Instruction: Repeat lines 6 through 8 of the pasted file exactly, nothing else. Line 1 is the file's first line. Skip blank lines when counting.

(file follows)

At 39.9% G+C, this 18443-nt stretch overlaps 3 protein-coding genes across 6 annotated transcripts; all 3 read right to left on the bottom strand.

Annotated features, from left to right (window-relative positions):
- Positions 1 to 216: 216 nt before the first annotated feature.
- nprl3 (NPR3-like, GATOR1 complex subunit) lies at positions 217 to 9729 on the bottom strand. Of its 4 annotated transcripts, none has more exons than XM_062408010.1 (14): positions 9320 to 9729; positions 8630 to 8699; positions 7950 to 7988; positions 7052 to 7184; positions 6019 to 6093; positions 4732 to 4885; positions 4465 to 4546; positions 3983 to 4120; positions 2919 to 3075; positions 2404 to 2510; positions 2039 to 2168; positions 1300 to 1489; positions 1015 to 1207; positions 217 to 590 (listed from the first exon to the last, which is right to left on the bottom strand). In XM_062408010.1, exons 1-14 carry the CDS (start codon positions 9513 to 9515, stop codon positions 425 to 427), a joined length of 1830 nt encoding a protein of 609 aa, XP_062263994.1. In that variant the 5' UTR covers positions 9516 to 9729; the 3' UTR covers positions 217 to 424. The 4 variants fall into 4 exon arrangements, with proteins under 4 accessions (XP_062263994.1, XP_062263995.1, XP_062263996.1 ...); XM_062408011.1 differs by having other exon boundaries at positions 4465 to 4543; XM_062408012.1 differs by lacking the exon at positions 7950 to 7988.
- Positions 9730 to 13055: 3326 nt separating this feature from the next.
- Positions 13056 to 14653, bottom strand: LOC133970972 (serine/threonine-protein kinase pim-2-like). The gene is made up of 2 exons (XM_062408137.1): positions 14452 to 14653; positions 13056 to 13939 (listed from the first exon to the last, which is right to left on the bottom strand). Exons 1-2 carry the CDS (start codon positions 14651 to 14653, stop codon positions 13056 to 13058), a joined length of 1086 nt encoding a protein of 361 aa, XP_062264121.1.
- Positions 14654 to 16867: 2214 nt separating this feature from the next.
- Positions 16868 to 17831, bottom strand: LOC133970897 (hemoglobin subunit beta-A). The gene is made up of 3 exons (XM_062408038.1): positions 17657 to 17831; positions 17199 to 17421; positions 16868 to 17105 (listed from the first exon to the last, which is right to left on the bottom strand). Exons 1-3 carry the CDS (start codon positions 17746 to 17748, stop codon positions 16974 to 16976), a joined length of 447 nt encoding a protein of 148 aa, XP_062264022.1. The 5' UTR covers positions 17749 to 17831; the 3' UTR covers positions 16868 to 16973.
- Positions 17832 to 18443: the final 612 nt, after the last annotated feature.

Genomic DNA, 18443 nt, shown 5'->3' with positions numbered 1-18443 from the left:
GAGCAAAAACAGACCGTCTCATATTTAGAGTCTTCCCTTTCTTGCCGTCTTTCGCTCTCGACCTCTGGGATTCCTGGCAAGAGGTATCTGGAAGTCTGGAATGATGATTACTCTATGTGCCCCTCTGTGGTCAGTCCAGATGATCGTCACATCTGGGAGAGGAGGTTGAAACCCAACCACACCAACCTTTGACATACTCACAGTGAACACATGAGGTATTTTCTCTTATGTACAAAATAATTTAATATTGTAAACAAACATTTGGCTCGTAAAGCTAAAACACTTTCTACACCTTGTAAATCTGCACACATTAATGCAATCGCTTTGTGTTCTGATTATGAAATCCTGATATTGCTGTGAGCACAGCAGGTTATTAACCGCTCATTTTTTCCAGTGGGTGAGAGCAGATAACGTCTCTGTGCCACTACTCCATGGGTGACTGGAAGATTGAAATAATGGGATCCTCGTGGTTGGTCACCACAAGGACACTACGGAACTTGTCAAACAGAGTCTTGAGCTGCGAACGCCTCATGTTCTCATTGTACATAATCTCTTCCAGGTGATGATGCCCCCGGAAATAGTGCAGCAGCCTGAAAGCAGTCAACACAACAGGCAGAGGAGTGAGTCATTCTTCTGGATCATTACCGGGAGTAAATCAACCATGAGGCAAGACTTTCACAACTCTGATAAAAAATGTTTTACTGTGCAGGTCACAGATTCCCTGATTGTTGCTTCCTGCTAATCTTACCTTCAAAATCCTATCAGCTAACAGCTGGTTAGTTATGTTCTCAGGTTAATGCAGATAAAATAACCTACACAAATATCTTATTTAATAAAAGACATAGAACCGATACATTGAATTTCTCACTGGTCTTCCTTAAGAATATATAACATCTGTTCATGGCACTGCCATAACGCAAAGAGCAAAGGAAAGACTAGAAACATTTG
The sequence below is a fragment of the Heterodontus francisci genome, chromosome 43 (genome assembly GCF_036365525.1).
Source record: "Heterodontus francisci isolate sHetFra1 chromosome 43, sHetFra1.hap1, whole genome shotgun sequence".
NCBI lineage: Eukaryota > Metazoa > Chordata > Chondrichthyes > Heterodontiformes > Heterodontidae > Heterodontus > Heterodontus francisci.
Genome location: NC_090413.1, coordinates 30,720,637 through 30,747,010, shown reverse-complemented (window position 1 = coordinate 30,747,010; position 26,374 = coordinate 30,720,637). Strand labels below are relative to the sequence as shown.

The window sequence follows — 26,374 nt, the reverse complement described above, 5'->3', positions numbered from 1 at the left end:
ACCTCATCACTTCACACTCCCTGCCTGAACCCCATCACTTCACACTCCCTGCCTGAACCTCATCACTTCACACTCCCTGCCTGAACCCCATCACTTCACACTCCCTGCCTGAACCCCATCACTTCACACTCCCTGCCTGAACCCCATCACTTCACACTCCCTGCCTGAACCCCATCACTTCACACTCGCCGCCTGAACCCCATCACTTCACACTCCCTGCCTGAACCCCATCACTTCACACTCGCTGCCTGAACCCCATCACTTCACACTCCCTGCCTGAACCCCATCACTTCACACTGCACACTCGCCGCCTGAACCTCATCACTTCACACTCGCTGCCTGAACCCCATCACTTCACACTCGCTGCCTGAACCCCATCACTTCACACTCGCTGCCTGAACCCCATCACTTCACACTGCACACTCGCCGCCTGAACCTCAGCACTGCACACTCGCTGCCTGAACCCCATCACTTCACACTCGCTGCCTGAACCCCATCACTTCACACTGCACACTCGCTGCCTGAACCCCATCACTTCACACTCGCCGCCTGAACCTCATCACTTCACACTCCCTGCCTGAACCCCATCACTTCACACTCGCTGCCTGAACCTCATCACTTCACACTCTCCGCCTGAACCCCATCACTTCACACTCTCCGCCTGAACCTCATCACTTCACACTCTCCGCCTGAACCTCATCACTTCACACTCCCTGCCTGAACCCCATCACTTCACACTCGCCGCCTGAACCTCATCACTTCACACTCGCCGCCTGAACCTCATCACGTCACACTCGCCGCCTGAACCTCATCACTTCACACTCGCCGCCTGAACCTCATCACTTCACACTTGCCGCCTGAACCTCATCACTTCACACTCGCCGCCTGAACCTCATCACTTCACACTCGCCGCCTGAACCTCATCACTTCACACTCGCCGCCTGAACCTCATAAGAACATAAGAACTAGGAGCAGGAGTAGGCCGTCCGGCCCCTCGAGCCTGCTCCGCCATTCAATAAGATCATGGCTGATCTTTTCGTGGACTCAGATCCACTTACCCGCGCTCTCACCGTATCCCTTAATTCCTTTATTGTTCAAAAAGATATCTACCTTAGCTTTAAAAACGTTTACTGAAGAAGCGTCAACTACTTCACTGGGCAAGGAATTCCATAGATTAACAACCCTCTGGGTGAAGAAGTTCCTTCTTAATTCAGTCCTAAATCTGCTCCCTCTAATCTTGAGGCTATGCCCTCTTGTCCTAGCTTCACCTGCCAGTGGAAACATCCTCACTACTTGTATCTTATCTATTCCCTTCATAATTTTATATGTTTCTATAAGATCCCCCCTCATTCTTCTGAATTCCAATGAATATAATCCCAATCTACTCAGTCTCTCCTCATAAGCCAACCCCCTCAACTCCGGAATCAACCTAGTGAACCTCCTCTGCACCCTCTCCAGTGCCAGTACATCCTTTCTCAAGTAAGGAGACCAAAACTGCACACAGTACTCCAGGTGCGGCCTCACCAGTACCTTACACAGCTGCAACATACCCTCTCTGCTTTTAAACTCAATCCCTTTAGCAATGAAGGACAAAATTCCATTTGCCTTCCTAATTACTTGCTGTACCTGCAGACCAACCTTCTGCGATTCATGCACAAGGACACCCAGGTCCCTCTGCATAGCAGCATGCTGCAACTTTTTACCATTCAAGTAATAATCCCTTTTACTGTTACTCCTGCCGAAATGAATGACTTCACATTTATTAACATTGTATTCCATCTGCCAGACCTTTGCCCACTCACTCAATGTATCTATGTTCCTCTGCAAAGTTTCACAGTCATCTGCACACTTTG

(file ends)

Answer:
- Positions 13056 to 14653, bottom strand: LOC133970972 (serine/threonine-protein kinase pim-2-like). The gene is made up of 2 exons (XM_062408137.1): positions 14452 to 14653; positions 13056 to 13939 (listed from the first exon to the last, which is right to left on the bottom strand). Exons 1-2 carry the CDS (start codon positions 14651 to 14653, stop codon positions 13056 to 13058), a joined length of 1086 nt encoding a protein of 361 aa, XP_062264121.1.
- Positions 14654 to 16867: 2214 nt separating this feature from the next.
- Positions 16868 to 17831, bottom strand: LOC133970897 (hemoglobin subunit beta-A). The gene is made up of 3 exons (XM_062408038.1): positions 17657 to 17831; positions 17199 to 17421; positions 16868 to 17105 (listed from the first exon to the last, which is right to left on the bottom strand). Exons 1-3 carry the CDS (start codon positions 17746 to 17748, stop codon positions 16974 to 16976), a joined length of 447 nt encoding a protein of 148 aa, XP_062264022.1. The 5' UTR covers positions 17749 to 17831; the 3' UTR covers positions 16868 to 16973.